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Elephantiasis: Causes, Symptoms, Treatment, Diagnosis

What is Elephantiasis?

Elephantiasis is a pathologic condition in which there is severe enlargement of a specific area of the body especially the lower extremities. Another area where Elephantiasis can be seen includes the external genital area. The main cause of this condition is believed to be obstruction of the lymphatic system causing fluid to accumulate in the affected area. This leads to enlargement.[1]

The function of the lymphatic system is to protect the body against bacteria, fungi, and viruses and various other diseases. The lymphatic system contains lymph vessels that release fluid called lymph into the blood. If these vessels get obstructed then it results in development of lymphedema which when not addressed progresses to cause severe enlargement of an area of the body resulting in Elephantiasis.[1]

What is Elephantiasis?

The reasons why the lymphatic system gets obstructed are many and include sexually transmitted diseases, TB, frequent bouts of strep infections, leprosy, and overexposure to silica which is a common chemical.[1]

What Causes Elephantiasis?

The primary cause of Elephantiasis is believed to be roundworms. The common roundworms that cause this condition include:

  • Wuchereria bancrofti, which constitute for 90% of cases of Elephantiasis
  • Brugia malayi, causes the remainder of the cases
  • Brugia timori, is a very rare cause of Elephantiasis.[2]

The mode of transmission of Elephantiasis is by way of mosquitoes. When they bite and inject the blood of an infected individual, they get infected with the larvae of the parasite. When they go on to bite another individual they then pass on the larvae to him or her. These larvae then travel to the lymphatic system through the blood and start to mature causing Elephantiasis.[2]

What are the Symptoms of Elephantiasis?

Despite the damage that is inflicted by these roundworms in the lymphatic system and the kidneys, many people do not experience any symptoms. In some cases, however, people tend to experience.[2]

  • Leg swelling
  • Arm swelling
  • Breast Swelling
  • Swelling of the genitals

Elephantiasis causes the immune system to become impaired. Thus people with this condition are prone to frequent infections. Generally people with Elephantiasis will have infections of the skin causing the skin to become dry, thick, and ulcerated. They also tend to get fever and chills more frequently.[2]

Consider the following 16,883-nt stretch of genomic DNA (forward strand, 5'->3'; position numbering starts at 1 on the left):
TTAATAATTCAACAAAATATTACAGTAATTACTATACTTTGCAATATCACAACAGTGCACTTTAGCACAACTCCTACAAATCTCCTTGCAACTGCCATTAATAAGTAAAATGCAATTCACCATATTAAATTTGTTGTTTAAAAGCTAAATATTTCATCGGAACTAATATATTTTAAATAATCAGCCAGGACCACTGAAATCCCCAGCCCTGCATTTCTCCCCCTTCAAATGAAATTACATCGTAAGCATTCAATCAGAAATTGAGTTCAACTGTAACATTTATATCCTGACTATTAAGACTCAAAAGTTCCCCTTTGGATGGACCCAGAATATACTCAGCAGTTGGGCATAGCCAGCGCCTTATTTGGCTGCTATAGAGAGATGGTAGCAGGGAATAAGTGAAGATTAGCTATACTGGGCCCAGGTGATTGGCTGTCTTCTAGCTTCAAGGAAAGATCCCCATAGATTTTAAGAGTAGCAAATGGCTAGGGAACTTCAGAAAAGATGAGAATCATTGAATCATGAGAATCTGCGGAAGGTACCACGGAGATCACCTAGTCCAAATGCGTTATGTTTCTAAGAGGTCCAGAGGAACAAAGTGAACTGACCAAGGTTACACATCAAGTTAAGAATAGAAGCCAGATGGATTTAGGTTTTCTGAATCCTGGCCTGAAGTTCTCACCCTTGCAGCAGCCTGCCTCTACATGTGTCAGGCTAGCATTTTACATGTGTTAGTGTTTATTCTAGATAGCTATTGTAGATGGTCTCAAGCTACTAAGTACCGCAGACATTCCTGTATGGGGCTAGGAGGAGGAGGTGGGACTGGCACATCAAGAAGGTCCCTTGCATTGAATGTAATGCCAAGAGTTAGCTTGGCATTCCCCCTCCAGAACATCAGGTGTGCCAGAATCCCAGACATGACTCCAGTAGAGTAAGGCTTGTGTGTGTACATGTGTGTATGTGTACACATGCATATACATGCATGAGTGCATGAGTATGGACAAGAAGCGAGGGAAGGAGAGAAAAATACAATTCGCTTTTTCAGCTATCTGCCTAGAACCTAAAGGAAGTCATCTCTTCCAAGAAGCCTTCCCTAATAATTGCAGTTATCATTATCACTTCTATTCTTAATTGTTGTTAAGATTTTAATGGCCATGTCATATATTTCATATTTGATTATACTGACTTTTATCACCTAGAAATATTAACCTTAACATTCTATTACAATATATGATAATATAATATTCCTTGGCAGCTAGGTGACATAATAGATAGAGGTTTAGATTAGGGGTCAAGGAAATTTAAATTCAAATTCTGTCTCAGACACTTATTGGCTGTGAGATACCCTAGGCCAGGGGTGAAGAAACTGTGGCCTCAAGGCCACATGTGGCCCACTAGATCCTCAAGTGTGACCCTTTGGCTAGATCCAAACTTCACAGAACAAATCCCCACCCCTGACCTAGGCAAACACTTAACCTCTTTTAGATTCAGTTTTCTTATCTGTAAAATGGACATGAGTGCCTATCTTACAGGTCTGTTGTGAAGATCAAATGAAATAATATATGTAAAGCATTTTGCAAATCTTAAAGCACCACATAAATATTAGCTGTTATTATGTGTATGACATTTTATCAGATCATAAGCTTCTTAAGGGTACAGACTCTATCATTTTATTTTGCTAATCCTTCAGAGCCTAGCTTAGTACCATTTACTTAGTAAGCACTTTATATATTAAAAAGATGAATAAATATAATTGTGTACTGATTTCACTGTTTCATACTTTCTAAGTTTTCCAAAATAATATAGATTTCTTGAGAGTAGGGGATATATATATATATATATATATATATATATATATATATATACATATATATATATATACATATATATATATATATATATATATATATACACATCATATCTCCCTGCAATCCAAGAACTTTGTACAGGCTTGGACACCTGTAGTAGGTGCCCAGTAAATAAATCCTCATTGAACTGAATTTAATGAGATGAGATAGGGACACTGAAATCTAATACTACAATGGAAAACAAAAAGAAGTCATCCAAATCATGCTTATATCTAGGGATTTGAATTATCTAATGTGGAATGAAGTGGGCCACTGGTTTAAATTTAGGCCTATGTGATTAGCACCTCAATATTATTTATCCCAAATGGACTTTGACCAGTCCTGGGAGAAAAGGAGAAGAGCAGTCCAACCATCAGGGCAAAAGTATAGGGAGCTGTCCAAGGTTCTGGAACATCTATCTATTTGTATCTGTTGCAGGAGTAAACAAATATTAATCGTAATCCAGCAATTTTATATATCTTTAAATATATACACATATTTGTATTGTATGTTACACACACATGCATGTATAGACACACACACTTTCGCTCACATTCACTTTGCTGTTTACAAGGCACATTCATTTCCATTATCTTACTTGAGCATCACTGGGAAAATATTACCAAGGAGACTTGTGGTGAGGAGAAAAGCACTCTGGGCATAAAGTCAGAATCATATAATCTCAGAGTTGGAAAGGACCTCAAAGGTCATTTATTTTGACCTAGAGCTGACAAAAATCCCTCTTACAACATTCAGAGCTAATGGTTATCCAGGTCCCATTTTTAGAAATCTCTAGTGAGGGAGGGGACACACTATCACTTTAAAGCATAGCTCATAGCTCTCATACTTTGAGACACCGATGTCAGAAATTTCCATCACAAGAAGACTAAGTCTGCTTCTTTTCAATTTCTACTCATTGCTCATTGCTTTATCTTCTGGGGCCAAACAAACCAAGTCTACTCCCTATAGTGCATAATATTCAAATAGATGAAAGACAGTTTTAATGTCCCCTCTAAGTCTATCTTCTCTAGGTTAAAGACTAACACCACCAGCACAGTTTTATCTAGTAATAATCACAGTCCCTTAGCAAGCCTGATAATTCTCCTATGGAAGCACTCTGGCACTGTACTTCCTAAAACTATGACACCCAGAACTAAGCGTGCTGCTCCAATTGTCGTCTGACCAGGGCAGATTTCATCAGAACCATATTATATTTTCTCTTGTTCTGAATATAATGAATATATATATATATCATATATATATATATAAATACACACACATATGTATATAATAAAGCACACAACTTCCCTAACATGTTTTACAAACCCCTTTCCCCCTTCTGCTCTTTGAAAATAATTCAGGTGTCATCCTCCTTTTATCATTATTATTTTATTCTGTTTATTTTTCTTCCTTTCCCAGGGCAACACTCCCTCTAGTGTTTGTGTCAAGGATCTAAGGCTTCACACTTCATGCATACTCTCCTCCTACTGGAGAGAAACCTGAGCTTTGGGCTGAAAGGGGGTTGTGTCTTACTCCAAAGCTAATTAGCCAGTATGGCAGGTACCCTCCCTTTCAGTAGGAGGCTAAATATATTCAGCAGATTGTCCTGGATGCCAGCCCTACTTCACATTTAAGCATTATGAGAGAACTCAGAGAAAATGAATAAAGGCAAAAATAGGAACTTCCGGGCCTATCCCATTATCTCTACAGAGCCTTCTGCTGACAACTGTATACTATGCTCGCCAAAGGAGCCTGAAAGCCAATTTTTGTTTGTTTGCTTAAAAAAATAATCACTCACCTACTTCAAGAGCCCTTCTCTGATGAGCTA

How is Elephantiasis Diagnosed?

For a confirmative diagnosis of Elephantiasis, the physician will take a detailed history of the patient and will make a note of the symptoms. A visual inspection of the affected area will then be performed. The physician will then send the patient for a blood test which will confirm the presence of a parasitic infection.[2]

It should be noted here that the roundworms that cause Elephantiasis are extremely active at night and thus the blood to be tested should be taken at night for best results. Some physicians also send the patient for an ultrasound and x-ray of the affected area to have a better look at it and rule out other conditions that may be causing the swelling. The results of all these tests will confirm the diagnosis of Elephantiasis.[2]

How is Elephantiasis Treated?

The primary mode of treatment for Elephantiasis is by way of antiparasitic medications. These medications eliminate the worms present in the blood and also prevent the contagiousness of the disease. Some of the preferred antiparasitic medications used for treatment of Elephantiasis include diethylcarbamazine, albendazole, and doxycycline.[2]

Aside from the swelling, the other symptoms of Elephantiasis are treated by antihistamines, analgesics, and antibiotics. It is not necessary that everybody with Elephantiasis will require medication for treatment. This is because they may just have the symptoms but the worms causing it may no longer be there in the body. The swelling in such instances is managed by simple remedies like.[2]

  • Washing the area with soap and warm water daily
  • Moisturizing the skin
  • Keep the affected area elevated for proper flow of blood to the area
  • Regular exercise under the supervision of the doctor to strengthen the lymphatic system
  • Keep the affected area wrapped to prevent swelling from increasing.[2]

In cases where the lymph tissue is damaged beyond recovery, then a surgery will be performed to remove the tissue or for pressure release in certain areas like the scrotum if that is affected by the disease. Some people tend to get upset psychologically by looking at the affected area. For such people, it is important to consult a support group or seek individual counseling on the best ways to deal with a condition like Elephantiasis.[2]


Team PainAssist
Team PainAssist
Written, Edited or Reviewed By: Team PainAssist, Pain Assist Inc. This article does not provide medical advice. See disclaimer
Last Modified On:December 17, 2019

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